The company is also demanding the right to slap in still more cheap fixes and throw Davis-Besse back on line as fast as possible. FirstEnergy has its financial reasons. But even the NRC has started to balk at the profound irresponsibility of pasting on a few bandaids and then re-firing such an infernal machine. There is talk of replacing some large internal components altogether. But that would take FirstEnergy until 2004, by which time much of the public will have figured out there's no need for this radioactive Rube Goldberg contraption.

Last year nearly 1700 megawatts of windpower were installed in the US alone, more than twice as much capacity as is theoretically provided by Davis-Besse. By 2004 far more capacity could be provided cheaply, cleanly and safely by natural gas or Great Lakes wind machines than by a reopened nuke.

Safety experts have now called for a thorough x-ray examination of every component of Davis-Besse and the scores of other reactors with similar designs. But the attitude of the Bush Administration and the NRC has been that if this might cost FirstEnergy and other reactor owners a few extra dollars, then they won't do it, even if it endangers the future of the planet.

This is a profoundly important moment in this nation's history. This grotesque risk being taken with the public safety cannot be tolerated. Davis-Besse must stay shut and the alternatives put in place. To do otherwise would be an unparalleled act of terrorism, pure and simple.


Comment on the above item by rdh:

As always, Wasserman is clear and comprehensive while painting a terrifying yet realistic picture of the dangers we all face by our own inaction.  Harvey Wasserman can be contacted here:
"Harvey Wasserman" <nonukeshw@aol.com>

-- rdh

(2): Alternatives to nuclear power. (A quick overview by Arthur Doucette):

From: Arthur Doucette <ADoucette@Atl.carreker.com>
To: "'Russell D. Hoffman'" <rhoffman@animatedsoftware.com>
Subject: RE: biomass
Date: Sat, 4 May 2002 22:54:50 -0400

Hi Russell,

Remember, he who can only see a bleak future simply lacks imagination!
Malthus began the scare stories long ago.

They haven't come true.

The one you work against could, and doesn't require some exponential growth
rate to produce it, just a yellow post-it in front of a critical gauge. Keep
up the good work.

As to biomass - First it is growing and growing at a pretty good clip.
It now equals or exceeds hydro as a source of power in the US.
Biomass, like forests DON'T require fertilizer! The primary food for plants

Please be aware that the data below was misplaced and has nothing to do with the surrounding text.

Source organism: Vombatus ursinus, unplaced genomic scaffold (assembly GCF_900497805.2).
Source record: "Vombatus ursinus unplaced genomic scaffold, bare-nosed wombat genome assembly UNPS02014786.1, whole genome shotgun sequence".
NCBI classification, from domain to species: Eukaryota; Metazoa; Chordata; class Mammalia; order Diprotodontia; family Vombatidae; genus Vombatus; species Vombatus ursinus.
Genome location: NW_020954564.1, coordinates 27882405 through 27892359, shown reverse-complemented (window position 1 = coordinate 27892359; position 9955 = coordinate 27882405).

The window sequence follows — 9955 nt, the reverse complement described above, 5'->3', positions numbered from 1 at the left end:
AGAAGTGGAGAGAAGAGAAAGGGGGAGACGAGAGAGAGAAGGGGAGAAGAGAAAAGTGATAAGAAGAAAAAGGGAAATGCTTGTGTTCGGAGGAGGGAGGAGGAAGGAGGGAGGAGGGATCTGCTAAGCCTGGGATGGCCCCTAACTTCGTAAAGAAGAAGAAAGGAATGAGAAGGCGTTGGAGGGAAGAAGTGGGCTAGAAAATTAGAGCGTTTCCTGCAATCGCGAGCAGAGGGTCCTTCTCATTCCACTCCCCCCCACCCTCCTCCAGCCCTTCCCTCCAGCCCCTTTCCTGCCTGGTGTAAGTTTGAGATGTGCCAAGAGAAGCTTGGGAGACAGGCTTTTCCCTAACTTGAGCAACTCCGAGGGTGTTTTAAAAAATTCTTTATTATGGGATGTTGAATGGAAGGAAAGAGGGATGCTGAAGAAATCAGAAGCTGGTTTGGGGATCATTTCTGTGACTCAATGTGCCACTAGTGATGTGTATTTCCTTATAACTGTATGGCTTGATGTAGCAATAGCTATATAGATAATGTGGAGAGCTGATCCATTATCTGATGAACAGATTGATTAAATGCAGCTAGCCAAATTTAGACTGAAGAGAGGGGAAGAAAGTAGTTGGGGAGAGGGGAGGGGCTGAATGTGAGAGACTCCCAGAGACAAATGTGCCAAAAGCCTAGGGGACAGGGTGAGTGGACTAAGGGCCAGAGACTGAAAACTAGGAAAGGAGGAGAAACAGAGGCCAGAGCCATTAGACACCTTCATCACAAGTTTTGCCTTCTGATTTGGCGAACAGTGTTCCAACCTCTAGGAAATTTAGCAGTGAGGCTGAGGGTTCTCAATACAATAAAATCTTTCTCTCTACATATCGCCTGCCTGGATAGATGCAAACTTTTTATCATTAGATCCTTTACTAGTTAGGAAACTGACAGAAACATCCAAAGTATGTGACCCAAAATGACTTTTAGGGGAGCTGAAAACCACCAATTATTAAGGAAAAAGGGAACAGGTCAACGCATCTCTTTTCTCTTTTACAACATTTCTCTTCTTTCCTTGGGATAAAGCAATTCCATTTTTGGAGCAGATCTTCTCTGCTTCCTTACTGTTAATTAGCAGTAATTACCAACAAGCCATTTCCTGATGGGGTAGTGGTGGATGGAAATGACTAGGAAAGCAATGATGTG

is CO2.

One doesn't have to worry about O2 as biomass produces it as it grows and
the vast majority of the O2 comes from algae in the ocean, not land plants.
Biomass plants are chosen for their ability to grow on poor soil, wet soil,
even alkaline soil. You would not normally need to irrigate plants used for
biomass, one would choose plants which are naturally adapted to the
conditions available.

If you compare a biomass plant to your typical food plant the first thing
you will notice is you use the whole plant and you are not worried about a
few bug bites. The reason we use fertilizers on crops is we mainly eat the
fruit off plants and Nitrogen goes a long way towards faster plant growth
and larger fruits. With biomass we are typically talking about very fast
growing trees (i.e. willow) where fertilizer is not required.

Biomass is CO2 neutral, it absorbs and releases the same amount. Think of it
mainly as solar energy. The unburned nutrients can be returned to the soil.
Other biomass crops like corn can be used two ways, use the plants to burn
for energy and the corn to generate ethanol. This way we still get much more
energy then we do from corn alone and if it is not food grade we don't need
to fertilize or spray for pests.

Everyone talks in an all-or-nothing scenario. Biomass will not totally
replace oil, it will supplement it. Let me make it clear, WE ARE NOT RUNNING
OUT OF OIL! (at least not in this century and very unlikely in the next
either), we are swimming in the stuff, we continue to find more then consume
each and every year. The proven reserves (amount which can be recovered
economically at today's very low prices), has NEVER gone down, only up. The
whole "fossil" based origin of oil is now under serious question, with the
likely answer to be that OOPS, its not really based on dead plants but seems
more likely to turn out much of the Earth is made of the stuff, much like we
are finding on the other planets/large moons in the solar system with their
methane atmospheres. Then there is coal, don't want to burn it now but
eventually we will learn to turn it into gas in an economical and clean
fashion (removing the Uranium) (PS: The uranium content of coal is virtual
proof that it is not based on plants!) and the US has about as much coal as
the world has known oil.

Keep in mind that it was the scare stories of the 50/60s that we were fast
running out of oil that got us into this nuclear mess in the first place.
That was over 50 years ago and we have so much more oil than then its almost